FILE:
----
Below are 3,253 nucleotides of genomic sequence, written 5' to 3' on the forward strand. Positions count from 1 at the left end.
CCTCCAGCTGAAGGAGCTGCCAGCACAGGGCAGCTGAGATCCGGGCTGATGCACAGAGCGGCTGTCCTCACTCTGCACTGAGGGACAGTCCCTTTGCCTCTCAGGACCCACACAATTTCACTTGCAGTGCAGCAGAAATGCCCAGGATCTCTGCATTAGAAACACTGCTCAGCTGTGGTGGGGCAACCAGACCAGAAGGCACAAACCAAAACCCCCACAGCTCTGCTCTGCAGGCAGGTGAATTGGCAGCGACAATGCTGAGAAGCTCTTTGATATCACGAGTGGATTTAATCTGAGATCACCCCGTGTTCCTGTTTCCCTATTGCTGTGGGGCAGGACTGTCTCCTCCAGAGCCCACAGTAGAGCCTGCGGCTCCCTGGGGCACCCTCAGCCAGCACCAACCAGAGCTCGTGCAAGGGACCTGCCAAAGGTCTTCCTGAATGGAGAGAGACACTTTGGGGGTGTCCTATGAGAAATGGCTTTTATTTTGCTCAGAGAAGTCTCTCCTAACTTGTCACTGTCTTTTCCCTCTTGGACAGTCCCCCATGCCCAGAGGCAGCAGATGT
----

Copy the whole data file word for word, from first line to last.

Below are 3,253 nucleotides of genomic sequence, written 5' to 3' on the forward strand. Positions count from 1 at the left end.
CCTCCAGCTGAAGGAGCTGCCAGCACAGGGCAGCTGAGATCCGGGCTGATGCACAGAGCGGCTGTCCTCACTCTGCACTGAGGGACAGTCCCTTTGCCTCTCAGGACCCACACAATTTCACTTGCAGTGCAGCAGAAATGCCCAGGATCTCTGCATTAGAAACACTGCTCAGCTGTGGTGGGGCAACCAGACCAGAAGGCACAAACCAAAACCCCCACAGCTCTGCTCTGCAGGCAGGTGAATTGGCAGCGACAATGCTGAGAAGCTCTTTGATATCACGAGTGGATTTAATCTGAGATCACCCCGTGTTCCTGTTTCCCTATTGCTGTGGGGCAGGACTGTCTCCTCCAGAGCCCACAGTAGAGCCTGCGGCTCCCTGGGGCACCCTCAGCCAGCACCAACCAGAGCTCGTGCAAGGGACCTGCCAAAGGTCTTCCTGAATGGAGAGAGACACTTTGGGGGTGTCCTATGAGAAATGGCTTTTATTTTGCTCAGAGAAGTCTCTCCTAACTTGTCACTGTCTTTTCCCTCTTGGACAGTCCCCCATGCCCAGAGGCAGCAGATGT